French MPs on Wednesday approved a law forcing domestic violence offenders to wear electronic bracelets to ensure they stay away from current or former partners who have reported abuse.
The legislation "will prevent an important number of femicides," Justice Minister Nicole Belloubet told lawmakers Wednesday.
The voluntary measure will require offenders to wear the bracelet either "after being convicted or ahead of sentencing, or as part of protective action taken outside of any criminal complaint," Belloubet said.
The French Senate passed the bill unanimously after it had already been fast-tracked through the lower house of parliament in October.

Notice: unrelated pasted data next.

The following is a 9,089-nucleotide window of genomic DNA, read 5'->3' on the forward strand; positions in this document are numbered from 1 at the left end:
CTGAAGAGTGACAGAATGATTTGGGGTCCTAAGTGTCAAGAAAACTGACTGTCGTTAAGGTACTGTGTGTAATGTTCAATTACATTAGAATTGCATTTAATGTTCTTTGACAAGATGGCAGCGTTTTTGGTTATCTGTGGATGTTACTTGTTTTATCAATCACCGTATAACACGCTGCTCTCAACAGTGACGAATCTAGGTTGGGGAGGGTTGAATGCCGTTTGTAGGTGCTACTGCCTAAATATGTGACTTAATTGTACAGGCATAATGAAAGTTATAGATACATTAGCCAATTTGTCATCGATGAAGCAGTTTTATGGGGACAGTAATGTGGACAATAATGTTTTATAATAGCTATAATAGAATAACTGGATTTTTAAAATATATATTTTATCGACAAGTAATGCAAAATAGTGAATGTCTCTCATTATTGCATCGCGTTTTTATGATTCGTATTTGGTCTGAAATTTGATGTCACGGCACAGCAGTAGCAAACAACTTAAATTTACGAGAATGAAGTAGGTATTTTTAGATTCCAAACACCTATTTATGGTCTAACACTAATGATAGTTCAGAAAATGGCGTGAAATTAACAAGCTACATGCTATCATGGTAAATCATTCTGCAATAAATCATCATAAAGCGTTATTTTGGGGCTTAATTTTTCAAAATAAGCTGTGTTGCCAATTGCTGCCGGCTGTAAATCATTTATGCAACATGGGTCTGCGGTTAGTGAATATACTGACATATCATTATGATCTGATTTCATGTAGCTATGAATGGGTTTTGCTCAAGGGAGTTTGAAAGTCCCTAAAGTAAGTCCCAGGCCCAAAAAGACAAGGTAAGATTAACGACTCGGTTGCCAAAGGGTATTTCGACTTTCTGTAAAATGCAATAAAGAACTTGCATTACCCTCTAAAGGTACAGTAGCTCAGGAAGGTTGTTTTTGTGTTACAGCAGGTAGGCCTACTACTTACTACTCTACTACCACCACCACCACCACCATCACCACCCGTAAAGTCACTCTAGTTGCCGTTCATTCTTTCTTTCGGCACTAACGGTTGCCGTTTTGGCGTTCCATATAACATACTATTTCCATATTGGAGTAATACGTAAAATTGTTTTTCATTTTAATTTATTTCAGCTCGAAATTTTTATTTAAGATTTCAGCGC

The move is part of a wider government crackdown on domestic violence after a rise in killings of women by their male partners this year.
Officials will also create 1,000 new places in emergency shelters.
The ankle bracelets are already used in other European countries like Spain and in some US states, where they have contributed to significant declines in fatal attacks.
The tags are equipped with GPS trackers, which send a signal to police if violent suspects approach their victims.
More than 120 women died at the hands of current or former partners last year in France, official figures show, a number which advocacy groups say has already been surpassed this year.
The launch of the first 1,000 bracelets will cost between five million euros ($5.5 million) and six million euros.
More than 120 women have died at the hands of current or former partners last year in France, official figures show